The Herald Bulletin

Morning Update

Nation & World

April 7, 2013

Armstrong asks court to dismiss SCA lawsuit

AUSTIN, Texas — Lance Armstrong has asked a Texas court to dismiss a lawsuit by a Dallas promotions company seeking repayment of more than $12 million in bonuses paid for winning the Tour de France.

SCA Promotions sued Armstrong and his manager, Bill Stapleton, in state district court in Dallas in February. It contends Armstrong committed fraud by using performance-enhancing drugs to win the Tour de France seven times. SCA paid Armstrong's team management company Tailwind Sports for several of those victories, which have now been stripped away.

The sides have been battling since 2005, when SCA tried to withhold the bonus money. Armstrong sued, sending the case in a long arbitration process where the company tried to prove Armstrong doped.

SCA agreed to pay him in a voluntary settlement in 2006. Armstrong's court filings Friday argue that settlement is legally binding and includes language that it cannot be appealed.

The company argues that it was cheated into the settlement because Armstrong, who now admits doping, lied when he testified under oath that he didn't.

"SCA does not believe that any prior occurrences in its litigation history with Lance Armstrong bar its attempts to seek recovery through legal channels today," company spokesman Jeff Dorough wrote in an email.

The SCA lawsuit is among several legal cases pending against Armstrong.

In February, the U.S. Justice Department joined a lawsuit against Armstrong alleging he concealed his use of performance-enhancing drugs and defrauded his longtime team sponsor, the U.S. Postal Service.

The whistleblower lawsuit was originally filed by former Armstrong teammate Floyd Landis. The lawsuit alleges that riders on the postal service-sponsored team, including Armstrong, knowingly violated their postal service agreements by regularly using banned substances and methods to enhance their performance.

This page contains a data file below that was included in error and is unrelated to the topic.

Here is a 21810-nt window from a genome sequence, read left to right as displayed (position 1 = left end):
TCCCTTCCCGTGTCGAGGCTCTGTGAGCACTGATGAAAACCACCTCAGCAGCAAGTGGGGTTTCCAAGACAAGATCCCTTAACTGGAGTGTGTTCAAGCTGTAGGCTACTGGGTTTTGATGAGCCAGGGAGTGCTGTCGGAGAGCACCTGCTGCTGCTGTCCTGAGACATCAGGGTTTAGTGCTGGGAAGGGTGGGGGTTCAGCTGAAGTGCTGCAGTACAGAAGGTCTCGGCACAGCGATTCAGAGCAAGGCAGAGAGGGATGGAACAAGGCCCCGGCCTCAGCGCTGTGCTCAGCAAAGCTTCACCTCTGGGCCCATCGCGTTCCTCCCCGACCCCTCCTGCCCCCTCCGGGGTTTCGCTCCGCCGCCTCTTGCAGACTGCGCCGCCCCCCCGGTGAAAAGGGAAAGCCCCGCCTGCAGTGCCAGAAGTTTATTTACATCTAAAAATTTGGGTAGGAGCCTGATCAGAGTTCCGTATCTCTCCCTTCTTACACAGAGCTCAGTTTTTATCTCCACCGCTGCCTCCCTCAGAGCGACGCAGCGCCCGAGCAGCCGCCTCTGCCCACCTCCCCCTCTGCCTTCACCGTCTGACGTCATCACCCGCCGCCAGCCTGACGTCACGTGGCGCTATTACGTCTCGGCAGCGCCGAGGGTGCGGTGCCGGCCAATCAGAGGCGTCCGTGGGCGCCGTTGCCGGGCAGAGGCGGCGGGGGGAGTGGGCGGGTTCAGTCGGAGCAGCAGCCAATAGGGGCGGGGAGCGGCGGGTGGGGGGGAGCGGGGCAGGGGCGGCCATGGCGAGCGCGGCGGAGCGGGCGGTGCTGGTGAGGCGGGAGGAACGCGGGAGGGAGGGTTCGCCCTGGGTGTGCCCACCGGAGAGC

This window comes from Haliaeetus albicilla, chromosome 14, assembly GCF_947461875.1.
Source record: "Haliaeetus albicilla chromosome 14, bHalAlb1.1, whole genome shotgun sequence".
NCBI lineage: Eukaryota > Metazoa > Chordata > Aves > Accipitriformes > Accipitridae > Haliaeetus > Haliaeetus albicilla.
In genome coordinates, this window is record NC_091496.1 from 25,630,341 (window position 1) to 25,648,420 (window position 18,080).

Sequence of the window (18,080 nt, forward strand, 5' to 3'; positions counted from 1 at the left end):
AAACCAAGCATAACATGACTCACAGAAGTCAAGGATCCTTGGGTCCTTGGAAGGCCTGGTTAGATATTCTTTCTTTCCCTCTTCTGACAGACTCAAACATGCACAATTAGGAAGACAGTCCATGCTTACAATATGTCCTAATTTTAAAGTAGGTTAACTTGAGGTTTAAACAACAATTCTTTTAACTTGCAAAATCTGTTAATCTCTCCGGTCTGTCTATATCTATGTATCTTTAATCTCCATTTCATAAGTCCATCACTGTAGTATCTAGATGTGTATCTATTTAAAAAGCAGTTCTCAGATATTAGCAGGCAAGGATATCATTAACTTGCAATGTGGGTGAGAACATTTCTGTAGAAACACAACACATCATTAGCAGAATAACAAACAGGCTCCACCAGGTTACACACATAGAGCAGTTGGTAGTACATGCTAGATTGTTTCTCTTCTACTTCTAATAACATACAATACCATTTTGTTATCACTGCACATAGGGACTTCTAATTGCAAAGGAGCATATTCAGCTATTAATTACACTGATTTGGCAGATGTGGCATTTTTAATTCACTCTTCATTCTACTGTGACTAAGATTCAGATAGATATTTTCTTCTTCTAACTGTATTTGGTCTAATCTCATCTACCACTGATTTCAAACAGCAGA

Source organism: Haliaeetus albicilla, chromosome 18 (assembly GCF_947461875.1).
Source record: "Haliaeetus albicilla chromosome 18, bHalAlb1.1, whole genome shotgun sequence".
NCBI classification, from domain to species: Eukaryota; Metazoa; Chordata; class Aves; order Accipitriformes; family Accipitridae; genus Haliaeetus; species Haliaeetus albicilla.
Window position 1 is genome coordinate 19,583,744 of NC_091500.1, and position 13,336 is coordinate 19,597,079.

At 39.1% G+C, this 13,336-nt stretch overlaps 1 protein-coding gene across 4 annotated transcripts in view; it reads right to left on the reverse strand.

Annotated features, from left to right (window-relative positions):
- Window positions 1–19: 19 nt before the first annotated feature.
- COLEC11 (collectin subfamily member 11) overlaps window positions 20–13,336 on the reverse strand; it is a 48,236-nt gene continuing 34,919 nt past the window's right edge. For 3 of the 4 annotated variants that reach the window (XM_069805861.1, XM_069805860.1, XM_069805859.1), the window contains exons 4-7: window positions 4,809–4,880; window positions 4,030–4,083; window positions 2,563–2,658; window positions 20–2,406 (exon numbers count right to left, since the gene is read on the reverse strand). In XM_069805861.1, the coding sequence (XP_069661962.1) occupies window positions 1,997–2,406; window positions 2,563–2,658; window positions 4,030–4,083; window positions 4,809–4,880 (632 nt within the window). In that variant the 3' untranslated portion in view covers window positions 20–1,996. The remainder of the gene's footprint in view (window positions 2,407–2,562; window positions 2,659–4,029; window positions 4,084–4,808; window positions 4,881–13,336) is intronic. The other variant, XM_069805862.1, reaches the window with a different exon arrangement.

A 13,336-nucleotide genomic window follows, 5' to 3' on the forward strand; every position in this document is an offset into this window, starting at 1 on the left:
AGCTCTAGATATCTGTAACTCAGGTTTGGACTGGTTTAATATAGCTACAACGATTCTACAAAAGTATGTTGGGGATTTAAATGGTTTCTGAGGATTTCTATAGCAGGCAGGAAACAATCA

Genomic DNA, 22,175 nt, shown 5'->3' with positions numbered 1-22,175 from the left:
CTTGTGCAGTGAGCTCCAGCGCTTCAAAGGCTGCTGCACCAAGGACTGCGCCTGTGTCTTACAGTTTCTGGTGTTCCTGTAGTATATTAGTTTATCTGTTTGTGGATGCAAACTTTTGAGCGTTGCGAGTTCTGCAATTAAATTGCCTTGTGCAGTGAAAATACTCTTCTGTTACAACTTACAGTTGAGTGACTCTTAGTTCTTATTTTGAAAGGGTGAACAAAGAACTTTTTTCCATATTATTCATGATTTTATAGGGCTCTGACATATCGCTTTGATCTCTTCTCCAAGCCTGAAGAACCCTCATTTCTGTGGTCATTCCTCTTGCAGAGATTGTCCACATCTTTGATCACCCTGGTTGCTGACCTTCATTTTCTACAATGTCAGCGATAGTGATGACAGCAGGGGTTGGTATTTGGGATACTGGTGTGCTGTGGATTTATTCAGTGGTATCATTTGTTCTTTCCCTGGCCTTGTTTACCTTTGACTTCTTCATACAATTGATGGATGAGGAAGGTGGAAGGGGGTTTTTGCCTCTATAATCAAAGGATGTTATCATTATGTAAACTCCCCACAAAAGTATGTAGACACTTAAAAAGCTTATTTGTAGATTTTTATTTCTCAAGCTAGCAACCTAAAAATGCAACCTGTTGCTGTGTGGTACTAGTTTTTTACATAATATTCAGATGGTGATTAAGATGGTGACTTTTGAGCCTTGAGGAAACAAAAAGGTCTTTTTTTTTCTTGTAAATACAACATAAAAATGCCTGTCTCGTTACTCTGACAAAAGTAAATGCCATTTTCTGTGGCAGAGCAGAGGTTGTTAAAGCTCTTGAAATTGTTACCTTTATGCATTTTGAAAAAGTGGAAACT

Landis was stripped of his 2006 Tour de France title for doping.

Armstrong also has been sued by the London-based Sunday Times, which wants to recover $500,000 it paid him to settle a libel case Armstrong brought against the paper.

Armstrong has been banned from competition in Olympic sports for life by the U.S. Anti-Doping Agency, whose investigation exposed the U.S. Postal team's doping program.

Armstrong, 41, had tried to enter this weekend's U.S. Masters Swimming regional championships in Austin but was barred from competition on Thursday by swimming's international federation, which said the meet must recognize USADA's ban.

1
Text Only
Nation & World
More Resources from The Herald Bulletin
AP Video
13 Struck by Lightning on Calif. Beach Baseball Hall of Famers Inducted Israel, Hamas Trade Fire Despite Truce in Gaza Italy's Nibali Set to Win First Tour De France Raw: Shipwrecked Concordia Completes Last Voyage Raw: Sea Turtle Hatchlings Emerge From Nest Raw: Massive Dust Storm Covers Phoenix 12-hour Cease-fire in Gaza Fighting Begins Raw: Bolivian Dancers Attempt to Break Record Raw: Israel, Palestine Supporters Rally in US Raw: Air Algerie Flight 5017 Wreckage Virginia Governor Tours Tornado Aftermath Judge Faces Heat Over Offer to Help Migrant Kids Kangaroo Goes Missing in Oklahoma More M17 Bodies Return, Sanctions on Russia Grow Raw: Deadly Tornado Hits Virginia Campground Ohio State Marching Band Chief Fired After Probe Raw: Big Rig Stuck in Illinois Swamp
Parade
Magazine

Click HERE to read all your Parade favorites including Hollywood Wire, Celebrity interviews and photo galleries, Food recipes and cooking tips, Games and lots more.
Hyperlocal Search
Premier Guide
Find a business

Walking Fingers
Maps, Menus, Store hours, Coupons, and more...
Premier Guide
Helium debate
Helium